Sweet & Spicy Wings

If you knew how good these tasted, your mouth would be watering right now.

Chicken wings come in all sizes and flavors. Walk into any local sports bar, tavern, family restaurant, etc, and if they have wings, they’ll almost always come in more than one flavor. Hot wings, BBQ wings, honey-mustard wings, lemon pepper wings, salt and  lime wings, wicked wings, sweet wings, the list goes on and on. Just as long is the list of seasonings you can use for your wings. Everyone has their favorite combination. It begins when you pull them out of the packaging and ends when you start eating.  Everything you do to to the wings,from the obvious seasoning, to the dusting, to the resting to the cooking changes the texture and taste of your wings.

I have to admit that chicken wings are one of my favorite foods. They make awesome appetizers or main courses. I am constantly playing around with the flavor and texture of my wings. I’m always trying new techniques to get the crispiest skin and most flavorful meat. There’s not a ton of meat on a chicken wing, but that makes it easier to experiment with and quicker to cook.

This time, I did something a little different. I brined my wings. Usually, you hear about people creating a brine for their Thanksgiving Day turkey. Well, this is pretty similar. A brine is basically saltwater with several other seasonings that intensely flavor the meat. It also forces the meat to hold more water, making it more moist and juicy than without.

I usually try new things, write it down, and try something different next time. If I do something really great, I will repeat and tweak it just a bit. That’s partially what happened this time. I’ve finally got super crispy wings, and I just needed to adjust the spices. Ok, I will stop delaying the goodness. Here’s how I made the best sweet and spicy wings I’ve ever made.

You can taste it before you add the wings. If you want it spicier or sweeter, you can adjust it now.

The Brine:

  • 2 TBSP Tony’s Creole Seasoning
  • 2 TBSP Kosher Salt
  • 1 TBSP Crushed Black Pepper
  • 1 tsp Garlic Powder
  • 1 tsp Onion Powder
  • 1/2 tsp Smoked Paprika
  • 1 TBSP Brown Sugar
  • 1 TBSP Dijon Mustard
  • 1/2 tsp Sriracha (or your favorite hot sauce)
  • 3 C Water
  • 1 1/2 lbs chicken wings, separated

 

  1. Combine everything except the wings in a mixing bowl. Whisk until it’s all combined. Dip a finger in and taste it. Can you taste all the flavors you want? Realizing it’s going to be salty, is the salt overpowering the rest of the spices? Is there a depth of flavor? Every palate is different, so be sure to adjust it as you see fit. This is the flavor that the meat of the chicken will carry, so it should be good to you.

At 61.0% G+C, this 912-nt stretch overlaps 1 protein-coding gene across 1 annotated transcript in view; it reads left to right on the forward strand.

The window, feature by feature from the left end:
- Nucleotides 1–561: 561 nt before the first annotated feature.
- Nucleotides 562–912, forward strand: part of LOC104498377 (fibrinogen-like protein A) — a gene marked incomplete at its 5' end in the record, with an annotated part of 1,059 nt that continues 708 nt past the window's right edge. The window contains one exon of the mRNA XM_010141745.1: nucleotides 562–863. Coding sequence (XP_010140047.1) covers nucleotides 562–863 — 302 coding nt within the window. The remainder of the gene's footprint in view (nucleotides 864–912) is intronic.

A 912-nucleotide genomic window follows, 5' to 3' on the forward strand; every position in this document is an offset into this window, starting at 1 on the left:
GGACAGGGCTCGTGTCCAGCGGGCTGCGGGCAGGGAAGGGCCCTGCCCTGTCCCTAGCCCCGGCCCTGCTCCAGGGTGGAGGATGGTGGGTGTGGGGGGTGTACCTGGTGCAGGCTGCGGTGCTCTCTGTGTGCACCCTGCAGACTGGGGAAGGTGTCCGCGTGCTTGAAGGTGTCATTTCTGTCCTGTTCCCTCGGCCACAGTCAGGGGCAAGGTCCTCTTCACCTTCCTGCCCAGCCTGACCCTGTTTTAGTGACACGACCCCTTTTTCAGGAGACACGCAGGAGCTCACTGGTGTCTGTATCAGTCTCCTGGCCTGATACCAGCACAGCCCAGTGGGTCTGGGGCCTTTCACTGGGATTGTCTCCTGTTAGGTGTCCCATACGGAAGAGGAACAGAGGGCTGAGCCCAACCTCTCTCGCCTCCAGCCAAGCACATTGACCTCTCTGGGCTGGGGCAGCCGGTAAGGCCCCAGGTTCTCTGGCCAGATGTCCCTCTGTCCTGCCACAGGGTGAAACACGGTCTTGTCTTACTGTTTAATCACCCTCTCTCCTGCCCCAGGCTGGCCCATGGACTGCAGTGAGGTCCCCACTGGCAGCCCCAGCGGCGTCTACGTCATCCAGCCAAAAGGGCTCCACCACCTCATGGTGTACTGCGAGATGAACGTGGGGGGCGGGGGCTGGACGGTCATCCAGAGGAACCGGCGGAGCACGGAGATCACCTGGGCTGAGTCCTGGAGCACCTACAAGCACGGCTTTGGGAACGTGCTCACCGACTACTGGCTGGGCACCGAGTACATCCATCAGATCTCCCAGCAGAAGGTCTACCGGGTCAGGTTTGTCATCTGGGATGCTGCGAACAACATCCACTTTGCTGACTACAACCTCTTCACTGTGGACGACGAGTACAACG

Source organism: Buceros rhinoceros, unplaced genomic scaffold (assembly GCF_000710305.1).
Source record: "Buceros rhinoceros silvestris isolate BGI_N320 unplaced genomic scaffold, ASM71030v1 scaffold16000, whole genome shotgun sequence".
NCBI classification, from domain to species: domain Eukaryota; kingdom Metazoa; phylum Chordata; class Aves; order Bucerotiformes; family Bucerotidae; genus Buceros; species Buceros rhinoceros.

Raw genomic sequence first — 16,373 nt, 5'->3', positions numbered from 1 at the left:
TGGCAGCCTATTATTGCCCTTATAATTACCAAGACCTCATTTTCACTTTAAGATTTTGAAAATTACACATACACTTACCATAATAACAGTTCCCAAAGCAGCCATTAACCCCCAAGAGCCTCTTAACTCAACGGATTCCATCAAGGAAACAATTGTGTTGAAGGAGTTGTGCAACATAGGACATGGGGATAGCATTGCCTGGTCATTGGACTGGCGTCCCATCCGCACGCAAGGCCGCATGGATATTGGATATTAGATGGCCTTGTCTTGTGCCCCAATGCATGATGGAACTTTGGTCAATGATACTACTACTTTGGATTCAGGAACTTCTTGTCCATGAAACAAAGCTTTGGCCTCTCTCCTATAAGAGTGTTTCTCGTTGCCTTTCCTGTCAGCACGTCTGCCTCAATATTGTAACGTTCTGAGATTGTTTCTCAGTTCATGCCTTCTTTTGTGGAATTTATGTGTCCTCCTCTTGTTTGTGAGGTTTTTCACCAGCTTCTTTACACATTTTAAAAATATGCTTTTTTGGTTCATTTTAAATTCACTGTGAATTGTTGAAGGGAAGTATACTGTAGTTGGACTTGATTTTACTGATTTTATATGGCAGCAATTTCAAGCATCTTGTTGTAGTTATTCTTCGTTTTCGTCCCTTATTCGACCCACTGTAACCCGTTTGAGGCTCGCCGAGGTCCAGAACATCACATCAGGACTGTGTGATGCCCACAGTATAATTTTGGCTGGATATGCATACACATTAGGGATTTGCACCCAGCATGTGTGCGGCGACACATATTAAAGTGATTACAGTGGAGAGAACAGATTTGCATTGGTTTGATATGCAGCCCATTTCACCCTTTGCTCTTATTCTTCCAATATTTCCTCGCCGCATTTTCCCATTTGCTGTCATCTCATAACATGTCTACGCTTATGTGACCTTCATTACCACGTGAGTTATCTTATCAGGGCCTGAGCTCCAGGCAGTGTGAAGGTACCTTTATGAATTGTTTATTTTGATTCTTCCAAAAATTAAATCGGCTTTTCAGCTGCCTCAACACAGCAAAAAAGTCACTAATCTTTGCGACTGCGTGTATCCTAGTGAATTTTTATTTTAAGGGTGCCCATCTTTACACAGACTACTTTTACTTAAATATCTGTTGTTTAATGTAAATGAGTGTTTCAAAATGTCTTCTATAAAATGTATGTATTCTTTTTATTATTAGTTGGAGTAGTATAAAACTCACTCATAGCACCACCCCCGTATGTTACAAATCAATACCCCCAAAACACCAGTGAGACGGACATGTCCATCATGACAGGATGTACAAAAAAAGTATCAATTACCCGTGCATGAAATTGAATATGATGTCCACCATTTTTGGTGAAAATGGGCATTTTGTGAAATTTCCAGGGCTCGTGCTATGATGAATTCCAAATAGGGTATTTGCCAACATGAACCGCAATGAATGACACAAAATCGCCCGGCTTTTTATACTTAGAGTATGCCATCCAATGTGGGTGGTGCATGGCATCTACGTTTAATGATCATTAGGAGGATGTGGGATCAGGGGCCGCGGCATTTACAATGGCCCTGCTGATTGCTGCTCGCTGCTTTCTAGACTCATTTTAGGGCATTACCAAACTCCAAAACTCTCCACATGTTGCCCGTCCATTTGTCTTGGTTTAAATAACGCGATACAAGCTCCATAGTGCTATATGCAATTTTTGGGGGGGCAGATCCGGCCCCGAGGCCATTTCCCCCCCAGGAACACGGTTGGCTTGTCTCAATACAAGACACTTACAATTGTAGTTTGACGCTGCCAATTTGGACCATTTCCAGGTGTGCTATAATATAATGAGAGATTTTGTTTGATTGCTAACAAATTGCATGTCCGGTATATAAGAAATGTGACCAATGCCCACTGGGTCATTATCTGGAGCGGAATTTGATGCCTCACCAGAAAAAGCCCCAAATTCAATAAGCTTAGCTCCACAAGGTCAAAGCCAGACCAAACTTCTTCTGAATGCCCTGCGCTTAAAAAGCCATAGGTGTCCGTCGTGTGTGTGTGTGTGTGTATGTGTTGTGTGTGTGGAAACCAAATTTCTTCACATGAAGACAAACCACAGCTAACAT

2. Separate the wings. This step is completely optional, but I always do it unless I’m serving the other larger parts of the chicken. When I’m serving wings, I think it’s nice for everyone to be able to grab the section they like the most. If you’re not sure how to do this, follow these simple steps:

    With a sharp knife, slice the loose skin between the drummette and the wing to help expose the joint.

    Bend both sections in opposing directions to pop out the joint of the drummette.

    Cut the remainder of the skin. There is no need to cut through any bone.

    Drop your wings into the brine and let them sit in the fridge for 2 hours to overnight. The longer, the better.

     

  3. Once your wings have marinated in the brine, and you are ready to fry them, remove them and place them in a plastic bag. Seal the bag and let them come to room temp. They need to sit out for at least 30 minutes. Meats remains juicier and more tender when you allow it to come to room temp before cooking. Otherwise, it’ll seize and become tough.
  4. Once your wings have come to temp, create a breading mixture with: 1 C all-purpose flour, 2 TBSP corn starch, 1 TBSP black pepper, pinch salt.
  5. Heat your cooking oil of choice in a fryer or frying pan to 320˚ F. This time, I used Crisco original shortening and it worked well. I’ve also used peanut oil and works just as well.
  6. Toss the chicken in the flour a few pieces at a time. Coat thoroughly and set aside.
  7. Once your oil reaches temp, drop your wings into the oil and allow them to cook for about 10 minutes. Remove them to a rack over a paper towel to allow excess oil to drip off. Heat oil to 360˚ F. Once heated, drop wings again and fry for 2-3 minutes. Remove them and set to the side.
  8. Now, for the Sweet & Spicy part. I saw Michael Symon do this and gave it a try. I love it! Mix equal parts honey and sriracha, about 2 TBSP each. Taste it first to make sure it’s not too sweet or spicy. Adjust accordingly. I think this is the perfect ration. Drizzle over chicken wings and serve. ENJOY!

Serve them alone as a snack, as an appetizer, or as a main dish with some other tasty grub!

 

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Posted on March 25, 2012, in Uncategorized. Bookmark the permalink. 2 Comments.

  1. your blog is coming right along… love this beautiful Southern plate. Nothing better then chicken and greens….

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